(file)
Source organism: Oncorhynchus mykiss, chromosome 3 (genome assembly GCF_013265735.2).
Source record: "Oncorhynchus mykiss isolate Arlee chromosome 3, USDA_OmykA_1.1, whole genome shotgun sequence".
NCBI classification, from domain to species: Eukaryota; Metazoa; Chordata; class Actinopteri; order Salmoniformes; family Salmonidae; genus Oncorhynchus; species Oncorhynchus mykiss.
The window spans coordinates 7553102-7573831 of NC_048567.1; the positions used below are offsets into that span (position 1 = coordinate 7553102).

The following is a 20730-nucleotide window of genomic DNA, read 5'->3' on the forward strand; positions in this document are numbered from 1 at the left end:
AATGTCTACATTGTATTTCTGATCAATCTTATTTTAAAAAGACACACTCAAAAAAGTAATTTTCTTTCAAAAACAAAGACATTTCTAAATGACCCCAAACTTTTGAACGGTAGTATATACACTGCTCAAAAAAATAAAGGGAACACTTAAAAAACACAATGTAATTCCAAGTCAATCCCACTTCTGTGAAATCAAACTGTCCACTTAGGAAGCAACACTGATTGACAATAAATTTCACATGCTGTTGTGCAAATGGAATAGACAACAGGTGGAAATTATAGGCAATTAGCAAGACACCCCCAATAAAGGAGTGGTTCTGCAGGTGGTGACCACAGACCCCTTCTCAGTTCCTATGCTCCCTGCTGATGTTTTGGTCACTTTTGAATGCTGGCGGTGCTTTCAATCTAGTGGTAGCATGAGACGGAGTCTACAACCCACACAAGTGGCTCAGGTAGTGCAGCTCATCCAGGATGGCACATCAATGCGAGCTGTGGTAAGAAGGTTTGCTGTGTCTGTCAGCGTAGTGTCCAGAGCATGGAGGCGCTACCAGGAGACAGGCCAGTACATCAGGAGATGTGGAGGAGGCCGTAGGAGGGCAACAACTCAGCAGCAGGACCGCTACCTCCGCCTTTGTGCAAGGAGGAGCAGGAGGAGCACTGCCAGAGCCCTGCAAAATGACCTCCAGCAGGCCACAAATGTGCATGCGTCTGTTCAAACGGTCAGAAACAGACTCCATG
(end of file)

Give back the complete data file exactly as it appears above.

Source organism: Oncorhynchus mykiss, chromosome 3 (genome assembly GCF_013265735.2).
Source record: "Oncorhynchus mykiss isolate Arlee chromosome 3, USDA_OmykA_1.1, whole genome shotgun sequence".
NCBI classification, from domain to species: Eukaryota; Metazoa; Chordata; class Actinopteri; order Salmoniformes; family Salmonidae; genus Oncorhynchus; species Oncorhynchus mykiss.
The window spans coordinates 7553102-7573831 of NC_048567.1; the positions used below are offsets into that span (position 1 = coordinate 7553102).

The following is a 20730-nucleotide window of genomic DNA, read 5'->3' on the forward strand; positions in this document are numbered from 1 at the left end:
AATGTCTACATTGTATTTCTGATCAATCTTATTTTAAAAAGACACACTCAAAAAAGTAATTTTCTTTCAAAAACAAAGACATTTCTAAATGACCCCAAACTTTTGAACGGTAGTATATACACTGCTCAAAAAAATAAAGGGAACACTTAAAAAACACAATGTAATTCCAAGTCAATCCCACTTCTGTGAAATCAAACTGTCCACTTAGGAAGCAACACTGATTGACAATAAATTTCACATGCTGTTGTGCAAATGGAATAGACAACAGGTGGAAATTATAGGCAATTAGCAAGACACCCCCAATAAAGGAGTGGTTCTGCAGGTGGTGACCACAGACCCCTTCTCAGTTCCTATGCTCCCTGCTGATGTTTTGGTCACTTTTGAATGCTGGCGGTGCTTTCAATCTAGTGGTAGCATGAGACGGAGTCTACAACCCACACAAGTGGCTCAGGTAGTGCAGCTCATCCAGGATGGCACATCAATGCGAGCTGTGGTAAGAAGGTTTGCTGTGTCTGTCAGCGTAGTGTCCAGAGCATGGAGGCGCTACCAGGAGACAGGCCAGTACATCAGGAGATGTGGAGGAGGCCGTAGGAGGGCAACAACTCAGCAGCAGGACCGCTACCTCCGCCTTTGTGCAAGGAGGAGCAGGAGGAGCACTGCCAGAGCCCTGCAAAATGACCTCCAGCAGGCCACAAATGTGCATGCGTCTGTTCAAACGGTCAGAAACAGACTCCATG